Is plastic surgery an answer to overcoming childhood bullying?
A hot topic from the USA at the moment is the story of Nadia Ilse, a fourteen year old schoolgirl who was offered free plastic surgery after she was bullied for her appearance. She was bullied for her supposedly sticking-out ears, and subjected to countless 'Dumbo' taunts from her peer. She was consequently offered free plastic surgery to assist with the problem of her self-image and low self-esteem. This controversial action has provoked a flurry of opinions.
Nadia had been called names by her schoolmates for years, and since the age of 10, begged her mother to allow her to have her ears pinned back using cosmetic surgery. Nadia’s wish came true with the assistance of the Little Baby Face Foundation. The organization's founder, Dr. Thomas Romo, did work on her ears (otoplasty) but he also suggested that her nose be reduced (rhinoplasty) and her chin be altered (mentoplasty) to achieve better results. Nadia eagerly followed Dr. Romo's recommendation although she hadn’t previously considered the further two procedures, and was absolutely delighted with the results.
But is this the way forward for our children? Many children are born with more unusual facial features such as nose problems, cleft palette, port wine stain birthmarks and many other distinguishing features. Very often they do receive surgery in order to counter difficulties as they go through childhood. It may be a matter of urgency that a cleft palette or potentially dangerous dark birthmark is removed. But where do we draw the line?
How young is too young to have surgery for various types of disfigurement? How do we balance the worth of increased self-esteem against the risks of childhood surgery? What precedent does this set for the individual, and for the field of surgery and children’s health as a whole?
Bullying is a serious matter and the effects may stay with the individual for the rest of their life. We have no right to judge how another person may be feeling, and the steps they take to eradicate their feelings of hopelessness are, similarly, not ours to judge.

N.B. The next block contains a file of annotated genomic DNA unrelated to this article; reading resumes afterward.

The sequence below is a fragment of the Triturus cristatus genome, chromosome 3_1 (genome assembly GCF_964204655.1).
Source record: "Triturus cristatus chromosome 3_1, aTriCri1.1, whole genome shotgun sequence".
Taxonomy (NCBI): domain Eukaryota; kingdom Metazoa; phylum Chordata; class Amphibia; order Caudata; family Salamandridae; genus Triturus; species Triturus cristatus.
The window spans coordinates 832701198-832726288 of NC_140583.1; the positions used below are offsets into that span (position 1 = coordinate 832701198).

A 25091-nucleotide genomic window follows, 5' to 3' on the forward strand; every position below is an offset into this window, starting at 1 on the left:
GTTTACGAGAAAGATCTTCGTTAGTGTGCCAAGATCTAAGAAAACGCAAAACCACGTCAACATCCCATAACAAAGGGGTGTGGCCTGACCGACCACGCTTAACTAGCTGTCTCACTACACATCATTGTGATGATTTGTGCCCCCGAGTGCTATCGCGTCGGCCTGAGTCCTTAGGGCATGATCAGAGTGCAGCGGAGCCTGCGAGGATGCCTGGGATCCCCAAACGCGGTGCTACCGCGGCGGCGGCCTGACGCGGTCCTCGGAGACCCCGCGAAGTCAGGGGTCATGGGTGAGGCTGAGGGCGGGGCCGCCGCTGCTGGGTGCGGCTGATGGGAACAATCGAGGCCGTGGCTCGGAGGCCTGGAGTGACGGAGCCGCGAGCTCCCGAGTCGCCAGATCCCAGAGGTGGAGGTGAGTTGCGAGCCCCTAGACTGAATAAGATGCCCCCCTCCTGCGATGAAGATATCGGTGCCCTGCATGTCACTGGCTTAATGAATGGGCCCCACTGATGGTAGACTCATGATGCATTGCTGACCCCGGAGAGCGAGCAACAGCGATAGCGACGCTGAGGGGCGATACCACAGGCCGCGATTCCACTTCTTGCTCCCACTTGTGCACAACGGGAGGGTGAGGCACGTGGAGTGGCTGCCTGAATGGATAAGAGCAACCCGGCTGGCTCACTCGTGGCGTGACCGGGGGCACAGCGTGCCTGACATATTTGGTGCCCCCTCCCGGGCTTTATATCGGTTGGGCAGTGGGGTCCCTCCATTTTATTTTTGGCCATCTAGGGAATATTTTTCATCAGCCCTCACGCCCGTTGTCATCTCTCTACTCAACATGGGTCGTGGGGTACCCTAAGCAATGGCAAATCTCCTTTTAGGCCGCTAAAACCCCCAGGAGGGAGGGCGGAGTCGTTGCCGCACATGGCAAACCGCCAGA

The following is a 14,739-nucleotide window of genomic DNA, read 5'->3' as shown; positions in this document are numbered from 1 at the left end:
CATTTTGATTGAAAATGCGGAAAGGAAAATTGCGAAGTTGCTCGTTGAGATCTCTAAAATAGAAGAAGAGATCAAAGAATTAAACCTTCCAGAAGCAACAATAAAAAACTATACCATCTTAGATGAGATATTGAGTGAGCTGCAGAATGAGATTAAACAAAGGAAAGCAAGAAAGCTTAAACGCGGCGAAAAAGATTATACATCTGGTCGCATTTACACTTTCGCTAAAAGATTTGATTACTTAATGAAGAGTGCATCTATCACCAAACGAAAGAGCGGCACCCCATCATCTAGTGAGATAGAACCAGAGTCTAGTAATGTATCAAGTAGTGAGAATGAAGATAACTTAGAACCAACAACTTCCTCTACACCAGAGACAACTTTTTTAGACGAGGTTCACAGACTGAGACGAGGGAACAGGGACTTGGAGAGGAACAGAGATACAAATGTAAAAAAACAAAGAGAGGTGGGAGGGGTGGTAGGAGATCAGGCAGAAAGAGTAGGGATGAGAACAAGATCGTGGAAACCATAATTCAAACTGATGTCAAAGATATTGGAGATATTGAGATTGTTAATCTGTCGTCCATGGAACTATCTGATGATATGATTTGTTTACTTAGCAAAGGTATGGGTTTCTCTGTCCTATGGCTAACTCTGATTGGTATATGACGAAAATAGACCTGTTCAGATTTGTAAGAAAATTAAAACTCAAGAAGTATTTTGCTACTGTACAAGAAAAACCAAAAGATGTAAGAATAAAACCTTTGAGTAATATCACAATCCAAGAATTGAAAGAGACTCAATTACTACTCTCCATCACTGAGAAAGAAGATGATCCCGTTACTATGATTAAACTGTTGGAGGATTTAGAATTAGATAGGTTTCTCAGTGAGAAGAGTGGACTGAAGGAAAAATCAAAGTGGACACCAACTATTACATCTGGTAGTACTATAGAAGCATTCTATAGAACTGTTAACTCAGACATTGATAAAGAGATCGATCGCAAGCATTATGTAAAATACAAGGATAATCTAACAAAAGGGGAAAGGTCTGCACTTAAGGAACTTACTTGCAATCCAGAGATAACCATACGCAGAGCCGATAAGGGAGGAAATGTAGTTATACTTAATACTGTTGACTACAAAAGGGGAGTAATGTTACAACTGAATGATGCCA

I’m glad that Nadia is happy with her surgery. But you should get plastic surgery because you want to, not to bow to pressure from other people. Perhaps the biggest issue here is the importance of instilling a solid sense of values into our children. We all need a sense of proportion, a healthy realisation of our priorities in life. Whether child or adult, we need to understand when we are blessed and when we need to make room for self-improvement- in whichever form this may take.
All of these things are extremely difficult to make sense of at the age of fourteen, and the importance of the parental role in supporting our children is not to be underestimated. There cannot be any substitution for a wholly person-centred approach.
At Harley Street Aesthetics I pride myself on this person-centred approach. Plastic surgery is not about conforming to other people’s ideas, but finding a positive facial balance and symmetry that will give you confidence. I will provide an accurate, balanced and professional opinion on the matter and will only ever give you advice that has your interests as an individual at heart.